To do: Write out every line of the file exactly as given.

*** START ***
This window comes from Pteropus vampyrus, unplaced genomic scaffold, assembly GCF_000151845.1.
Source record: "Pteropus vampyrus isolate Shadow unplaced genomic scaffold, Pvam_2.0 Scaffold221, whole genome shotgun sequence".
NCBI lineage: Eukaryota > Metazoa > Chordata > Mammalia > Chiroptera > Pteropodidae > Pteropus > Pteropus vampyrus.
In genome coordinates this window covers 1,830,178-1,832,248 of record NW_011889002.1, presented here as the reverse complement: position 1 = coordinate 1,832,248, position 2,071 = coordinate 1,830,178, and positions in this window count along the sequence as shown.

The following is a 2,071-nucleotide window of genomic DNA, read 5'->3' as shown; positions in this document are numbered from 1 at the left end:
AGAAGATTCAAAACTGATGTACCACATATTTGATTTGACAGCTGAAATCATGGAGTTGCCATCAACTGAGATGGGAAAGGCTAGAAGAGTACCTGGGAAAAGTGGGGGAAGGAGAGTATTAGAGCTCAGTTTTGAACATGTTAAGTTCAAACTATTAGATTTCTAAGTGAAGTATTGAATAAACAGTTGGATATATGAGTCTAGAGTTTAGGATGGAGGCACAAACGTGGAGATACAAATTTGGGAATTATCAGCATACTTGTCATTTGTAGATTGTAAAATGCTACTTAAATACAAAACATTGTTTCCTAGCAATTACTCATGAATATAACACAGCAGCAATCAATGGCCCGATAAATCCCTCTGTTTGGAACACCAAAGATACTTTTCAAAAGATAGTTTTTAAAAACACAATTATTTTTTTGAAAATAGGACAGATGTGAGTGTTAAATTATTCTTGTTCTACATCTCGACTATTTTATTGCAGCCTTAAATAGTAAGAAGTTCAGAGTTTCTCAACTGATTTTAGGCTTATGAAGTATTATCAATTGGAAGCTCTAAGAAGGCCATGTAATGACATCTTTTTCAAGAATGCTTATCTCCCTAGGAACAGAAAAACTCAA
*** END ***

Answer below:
This window comes from Pteropus vampyrus, unplaced genomic scaffold, assembly GCF_000151845.1.
Source record: "Pteropus vampyrus isolate Shadow unplaced genomic scaffold, Pvam_2.0 Scaffold221, whole genome shotgun sequence".
NCBI lineage: Eukaryota > Metazoa > Chordata > Mammalia > Chiroptera > Pteropodidae > Pteropus > Pteropus vampyrus.
In genome coordinates this window covers 1,830,178-1,832,248 of record NW_011889002.1, presented here as the reverse complement: position 1 = coordinate 1,832,248, position 2,071 = coordinate 1,830,178, and positions in this window count along the sequence as shown.

The following is a 2,071-nucleotide window of genomic DNA, read 5'->3' as shown; positions in this document are numbered from 1 at the left end:
AGAAGATTCAAAACTGATGTACCACATATTTGATTTGACAGCTGAAATCATGGAGTTGCCATCAACTGAGATGGGAAAGGCTAGAAGAGTACCTGGGAAAAGTGGGGGAAGGAGAGTATTAGAGCTCAGTTTTGAACATGTTAAGTTCAAACTATTAGATTTCTAAGTGAAGTATTGAATAAACAGTTGGATATATGAGTCTAGAGTTTAGGATGGAGGCACAAACGTGGAGATACAAATTTGGGAATTATCAGCATACTTGTCATTTGTAGATTGTAAAATGCTACTTAAATACAAAACATTGTTTCCTAGCAATTACTCATGAATATAACACAGCAGCAATCAATGGCCCGATAAATCCCTCTGTTTGGAACACCAAAGATACTTTTCAAAAGATAGTTTTTAAAAACACAATTATTTTTTTGAAAATAGGACAGATGTGAGTGTTAAATTATTCTTGTTCTACATCTCGACTATTTTATTGCAGCCTTAAATAGTAAGAAGTTCAGAGTTTCTCAACTGATTTTAGGCTTATGAAGTATTATCAATTGGAAGCTCTAAGAAGGCCATGTAATGACATCTTTTTCAAGAATGCTTATCTCCCTAGGAACAGAAAAACTCAA